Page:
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Mathematical modelling of asymmetrical metal rolling processes

This thesis explores opportunities in the mathematical modelling of metal rolling processes, specifically asymmetrical sheet rolling. With the application of control systems in mind, desired mathematical models must make adequate predictions with short computational times. This renders generic numerical approaches inappropriate. Previous analytical models of symmetrical sheet rolling have relied on ad hoc assumptions about the form of the solution. The work within this thesis begins by generalising symmetric asymptotic rolling models: models that make systematic assumptions about the rolling configuration. Using assumptions that apply to cold rolling, these models are generalised to include asymmetries in roll size, roll speed and roll-workpiece friction conditions. The systematic procedure of asymptotic analysis makes this approach flexible to incorporating alternative friction and material models. A further generalisation of a clad-sheet workpiece is presented to illustrate this. Whilst this model was formulated and solved successfully, deterioration of the results for any workpiece inhomogeneity demonstrates the limitations of some of the assumptions used in these two models. Attention is then turned to curvature prediction. A review of workpiece curvature studies shows that contradictions exist in the literature; and complex non-linear relationships are seen to exist between asymmetries, roll geometry and induced curvature. The collated data from the studies reviewed were insufficient to determine these relationships empirically; and neither analytical models, including those developed thus far, nor linear regressions are able to predict these data. Another asymmetric rolling model is developed with alternative asymptotic assumptions, which shows non-linear behaviour over ranges of asymmetries and geometric parameters. While quantitative curvature predictions are not achieved, metrics of mechanisms hypothesised to drive curvature indicate these non-linear curvature trends may be captured with further refinement. Finally, coupling a curved beam model with a curvature predicting rolling model is proposed to model the ring rolling process. Both of these parts are implemented but convergence between them is not yet achieved. By analogy this could be extended with shell theory and a three-dimensional rolling model to model the wheeling process.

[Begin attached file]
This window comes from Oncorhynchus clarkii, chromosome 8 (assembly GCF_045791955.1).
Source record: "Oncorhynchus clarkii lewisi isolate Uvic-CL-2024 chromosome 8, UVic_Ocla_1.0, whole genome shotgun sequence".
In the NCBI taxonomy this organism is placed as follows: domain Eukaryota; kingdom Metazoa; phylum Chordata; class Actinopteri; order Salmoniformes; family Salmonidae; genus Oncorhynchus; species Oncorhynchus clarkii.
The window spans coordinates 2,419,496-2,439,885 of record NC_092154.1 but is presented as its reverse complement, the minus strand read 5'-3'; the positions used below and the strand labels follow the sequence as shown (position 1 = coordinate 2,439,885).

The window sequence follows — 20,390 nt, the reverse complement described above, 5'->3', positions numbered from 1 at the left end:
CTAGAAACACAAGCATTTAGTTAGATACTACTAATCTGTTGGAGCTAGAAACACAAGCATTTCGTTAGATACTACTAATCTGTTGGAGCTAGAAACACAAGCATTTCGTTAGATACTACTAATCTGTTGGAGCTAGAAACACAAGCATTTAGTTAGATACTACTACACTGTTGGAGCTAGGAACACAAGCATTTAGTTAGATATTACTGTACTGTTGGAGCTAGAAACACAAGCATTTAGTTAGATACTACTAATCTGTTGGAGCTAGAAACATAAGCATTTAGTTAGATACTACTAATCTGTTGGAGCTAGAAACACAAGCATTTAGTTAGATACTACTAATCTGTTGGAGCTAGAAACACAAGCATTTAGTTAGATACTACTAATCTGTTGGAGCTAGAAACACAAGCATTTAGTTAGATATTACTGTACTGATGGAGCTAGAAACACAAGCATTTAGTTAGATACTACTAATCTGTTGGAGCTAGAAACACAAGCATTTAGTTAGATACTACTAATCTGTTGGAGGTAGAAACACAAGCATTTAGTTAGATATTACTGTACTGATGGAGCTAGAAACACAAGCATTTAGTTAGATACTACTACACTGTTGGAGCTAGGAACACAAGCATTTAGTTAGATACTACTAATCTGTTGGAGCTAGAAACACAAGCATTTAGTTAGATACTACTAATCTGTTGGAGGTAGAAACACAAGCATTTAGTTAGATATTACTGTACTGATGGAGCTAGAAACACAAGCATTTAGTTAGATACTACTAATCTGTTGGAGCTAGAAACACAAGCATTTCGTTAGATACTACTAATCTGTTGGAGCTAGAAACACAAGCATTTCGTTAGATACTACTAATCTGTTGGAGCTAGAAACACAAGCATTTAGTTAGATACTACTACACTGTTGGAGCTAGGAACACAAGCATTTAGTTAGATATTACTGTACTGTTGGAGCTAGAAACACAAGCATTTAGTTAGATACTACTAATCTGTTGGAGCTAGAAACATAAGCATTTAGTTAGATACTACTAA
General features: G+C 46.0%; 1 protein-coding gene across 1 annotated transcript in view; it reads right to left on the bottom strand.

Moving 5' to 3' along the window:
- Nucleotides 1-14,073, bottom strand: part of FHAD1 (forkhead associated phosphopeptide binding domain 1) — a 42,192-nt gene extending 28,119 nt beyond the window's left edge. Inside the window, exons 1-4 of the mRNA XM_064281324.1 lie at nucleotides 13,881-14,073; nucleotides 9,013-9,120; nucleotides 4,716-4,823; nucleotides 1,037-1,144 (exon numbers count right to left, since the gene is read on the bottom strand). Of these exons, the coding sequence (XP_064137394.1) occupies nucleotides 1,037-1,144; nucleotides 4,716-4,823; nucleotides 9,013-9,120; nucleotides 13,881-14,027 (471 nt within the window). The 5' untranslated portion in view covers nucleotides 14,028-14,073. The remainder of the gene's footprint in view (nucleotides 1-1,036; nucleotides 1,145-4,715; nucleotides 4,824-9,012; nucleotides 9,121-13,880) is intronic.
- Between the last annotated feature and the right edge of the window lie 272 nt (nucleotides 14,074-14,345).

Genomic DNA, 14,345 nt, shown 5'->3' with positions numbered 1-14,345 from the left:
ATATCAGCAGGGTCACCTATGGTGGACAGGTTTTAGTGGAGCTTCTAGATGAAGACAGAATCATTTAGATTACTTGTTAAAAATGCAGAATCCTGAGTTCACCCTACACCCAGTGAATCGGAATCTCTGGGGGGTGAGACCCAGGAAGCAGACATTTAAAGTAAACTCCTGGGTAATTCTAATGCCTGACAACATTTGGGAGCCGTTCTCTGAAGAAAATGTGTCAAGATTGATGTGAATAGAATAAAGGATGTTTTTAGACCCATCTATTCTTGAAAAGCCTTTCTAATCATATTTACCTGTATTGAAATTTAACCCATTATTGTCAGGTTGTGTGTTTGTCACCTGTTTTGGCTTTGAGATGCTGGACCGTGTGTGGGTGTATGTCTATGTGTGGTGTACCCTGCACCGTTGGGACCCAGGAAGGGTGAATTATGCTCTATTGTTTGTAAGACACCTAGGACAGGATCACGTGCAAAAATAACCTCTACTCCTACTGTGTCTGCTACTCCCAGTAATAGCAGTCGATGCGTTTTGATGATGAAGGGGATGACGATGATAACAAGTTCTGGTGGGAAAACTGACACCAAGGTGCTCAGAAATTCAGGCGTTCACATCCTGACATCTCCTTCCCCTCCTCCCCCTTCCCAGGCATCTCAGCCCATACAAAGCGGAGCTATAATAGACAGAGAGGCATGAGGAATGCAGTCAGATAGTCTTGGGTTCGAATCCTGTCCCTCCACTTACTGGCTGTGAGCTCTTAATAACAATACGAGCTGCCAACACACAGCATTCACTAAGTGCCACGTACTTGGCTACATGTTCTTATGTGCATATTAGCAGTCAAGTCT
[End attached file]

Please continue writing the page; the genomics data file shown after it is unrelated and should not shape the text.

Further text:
Identiferoai:union.ndltd.org:bl.uk/oai:ethos.bl.uk:744414
Date January 2017
CreatorsMinton, Jeremy John
ContributorsBrambley, Ed
PublisherUniversity of Cambridge
Source SetsEthos UK
Detected LanguageEnglish
TypeElectronic Thesis or Dissertation
Sourcehttps://www.repository.cam.ac.uk/handle/1810/270348

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